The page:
A gene responsible for affecting how the majority of mammals move has been revealed by studying a group of Icelandic horses with weird walking patterns.
Although all horses can walk, trot and gallop, some breeds are also capable of other gaits such as the fast, running walk characteristically displayed by the animals used in harness horse racing.
Since these traits appear to be unique to specific breeds, Uppsala scientist Lisa Andersson and her colleagues set out to uncover the genetic basis of these behaviours.
The Swedish team, writing in Nature, compared the genomes of 30 Icelandic horses capable of four different gait patterns - walk, trot, gallop and an ambling step called "tolt" - with 40 animals showing 5 different gaits - walk, trot, tolt, gallop and "pace", which is like a trot except the animal can move both legs on the same side of the body simultaneously.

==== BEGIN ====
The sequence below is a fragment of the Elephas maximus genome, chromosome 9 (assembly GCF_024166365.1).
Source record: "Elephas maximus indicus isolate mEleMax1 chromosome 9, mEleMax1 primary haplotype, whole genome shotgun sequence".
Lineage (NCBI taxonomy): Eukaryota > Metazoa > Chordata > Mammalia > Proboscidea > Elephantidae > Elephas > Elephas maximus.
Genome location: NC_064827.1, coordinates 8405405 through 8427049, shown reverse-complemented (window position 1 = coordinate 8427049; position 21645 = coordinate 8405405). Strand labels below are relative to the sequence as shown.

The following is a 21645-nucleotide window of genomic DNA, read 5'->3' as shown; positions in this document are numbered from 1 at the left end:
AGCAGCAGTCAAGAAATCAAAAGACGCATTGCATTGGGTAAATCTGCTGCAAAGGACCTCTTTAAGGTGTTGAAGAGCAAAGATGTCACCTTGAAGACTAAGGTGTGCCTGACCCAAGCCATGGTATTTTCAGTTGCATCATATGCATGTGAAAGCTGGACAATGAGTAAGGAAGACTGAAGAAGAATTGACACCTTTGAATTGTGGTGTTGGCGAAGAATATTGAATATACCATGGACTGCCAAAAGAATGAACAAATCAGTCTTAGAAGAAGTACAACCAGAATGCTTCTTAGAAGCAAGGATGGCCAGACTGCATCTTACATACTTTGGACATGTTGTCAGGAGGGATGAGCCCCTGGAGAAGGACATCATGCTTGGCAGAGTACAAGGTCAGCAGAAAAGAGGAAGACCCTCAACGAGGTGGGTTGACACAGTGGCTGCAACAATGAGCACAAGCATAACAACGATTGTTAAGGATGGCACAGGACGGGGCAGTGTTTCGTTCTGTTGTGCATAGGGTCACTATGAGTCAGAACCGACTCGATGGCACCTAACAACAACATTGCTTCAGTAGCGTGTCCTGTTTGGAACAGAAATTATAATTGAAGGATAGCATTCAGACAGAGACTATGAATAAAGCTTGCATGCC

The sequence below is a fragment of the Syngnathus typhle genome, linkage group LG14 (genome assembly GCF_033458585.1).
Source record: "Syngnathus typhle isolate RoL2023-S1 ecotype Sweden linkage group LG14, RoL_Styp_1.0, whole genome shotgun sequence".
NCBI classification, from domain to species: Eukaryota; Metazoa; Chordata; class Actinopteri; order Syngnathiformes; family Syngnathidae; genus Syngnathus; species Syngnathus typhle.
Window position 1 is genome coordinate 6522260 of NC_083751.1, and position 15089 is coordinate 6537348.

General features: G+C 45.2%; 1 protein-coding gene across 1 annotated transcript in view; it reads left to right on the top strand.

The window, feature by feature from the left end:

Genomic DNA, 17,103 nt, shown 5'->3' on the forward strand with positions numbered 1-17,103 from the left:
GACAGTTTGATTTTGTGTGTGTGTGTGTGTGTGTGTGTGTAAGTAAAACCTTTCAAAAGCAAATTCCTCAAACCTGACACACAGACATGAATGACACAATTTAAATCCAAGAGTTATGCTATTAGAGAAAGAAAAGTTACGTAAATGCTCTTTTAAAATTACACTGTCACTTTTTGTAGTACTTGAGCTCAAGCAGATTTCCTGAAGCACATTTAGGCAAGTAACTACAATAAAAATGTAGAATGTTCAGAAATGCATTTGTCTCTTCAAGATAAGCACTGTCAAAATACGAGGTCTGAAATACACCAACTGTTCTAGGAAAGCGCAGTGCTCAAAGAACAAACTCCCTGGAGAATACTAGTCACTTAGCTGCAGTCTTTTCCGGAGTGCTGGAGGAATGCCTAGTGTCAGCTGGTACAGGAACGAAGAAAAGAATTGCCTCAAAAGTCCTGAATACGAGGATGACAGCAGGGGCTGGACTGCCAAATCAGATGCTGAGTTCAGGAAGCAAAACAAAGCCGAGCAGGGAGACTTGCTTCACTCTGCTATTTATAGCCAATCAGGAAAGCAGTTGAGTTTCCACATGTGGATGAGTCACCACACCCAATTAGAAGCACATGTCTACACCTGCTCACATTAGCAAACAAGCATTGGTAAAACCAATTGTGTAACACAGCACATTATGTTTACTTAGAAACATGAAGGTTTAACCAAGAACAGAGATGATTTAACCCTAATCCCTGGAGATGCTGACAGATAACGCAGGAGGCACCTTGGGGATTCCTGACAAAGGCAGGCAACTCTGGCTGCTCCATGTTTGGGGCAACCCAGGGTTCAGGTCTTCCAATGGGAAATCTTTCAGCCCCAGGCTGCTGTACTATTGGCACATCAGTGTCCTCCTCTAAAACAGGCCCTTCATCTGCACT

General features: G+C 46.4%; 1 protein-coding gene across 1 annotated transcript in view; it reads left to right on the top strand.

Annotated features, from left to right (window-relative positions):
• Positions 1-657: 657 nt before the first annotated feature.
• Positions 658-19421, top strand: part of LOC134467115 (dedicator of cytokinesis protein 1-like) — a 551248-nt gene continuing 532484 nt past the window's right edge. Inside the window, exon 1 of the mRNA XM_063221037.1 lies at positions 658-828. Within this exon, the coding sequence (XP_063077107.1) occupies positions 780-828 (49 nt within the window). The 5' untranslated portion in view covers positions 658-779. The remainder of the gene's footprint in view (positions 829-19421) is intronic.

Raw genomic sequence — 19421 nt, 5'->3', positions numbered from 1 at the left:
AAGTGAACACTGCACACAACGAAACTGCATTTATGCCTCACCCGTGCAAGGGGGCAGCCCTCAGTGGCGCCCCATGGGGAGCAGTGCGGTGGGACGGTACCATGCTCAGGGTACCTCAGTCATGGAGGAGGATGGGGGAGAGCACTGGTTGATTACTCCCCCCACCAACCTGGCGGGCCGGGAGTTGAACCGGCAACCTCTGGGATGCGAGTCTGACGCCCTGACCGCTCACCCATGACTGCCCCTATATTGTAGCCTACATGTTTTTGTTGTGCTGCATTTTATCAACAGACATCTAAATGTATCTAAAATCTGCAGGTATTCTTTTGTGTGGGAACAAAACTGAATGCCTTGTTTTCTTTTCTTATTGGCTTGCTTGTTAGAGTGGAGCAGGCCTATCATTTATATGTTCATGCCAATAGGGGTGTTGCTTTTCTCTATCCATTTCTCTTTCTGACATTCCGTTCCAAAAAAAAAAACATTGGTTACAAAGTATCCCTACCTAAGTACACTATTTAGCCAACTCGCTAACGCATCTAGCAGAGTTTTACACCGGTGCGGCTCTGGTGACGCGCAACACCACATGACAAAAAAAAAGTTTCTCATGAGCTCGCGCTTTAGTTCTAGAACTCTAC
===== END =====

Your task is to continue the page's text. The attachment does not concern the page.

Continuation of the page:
The analysis revealed a hotspot on one region of horse chromosome 23, which the scientists then narrowed down using genetic sequencing to a gene called DMRT3. Animals capable of "pace" stepping, they found, carried a change in this gene, and examination of other horse breeds reared for fast non-gallop running also showed that many carry this genetic change.
In mice, the team found, the DMRT3 gene is expressed in the spinal cord in a population of specialised nerve cells called interneurones, in which it controls how these cells link motor nerves together to produce coordinated movement patterns between the left and right and fore- and hindlimbs.
Predictably, knocking out the gene produced mice with abnormal gait patterns themselves.
In the wild, few horses would naturally have the DMRT3 mutation because its effect on locomotion is to slow the animals down, turning them into a ready-meal for a predator.
But human horse-breeders, back in history, must have spotted the potential of some horses that walked a little weirdly and chosen to breed from them, hoping to benefit from the smoother ride that these extra, albeit slower, forms of movement can provide, boosting the gene pool into the bargain..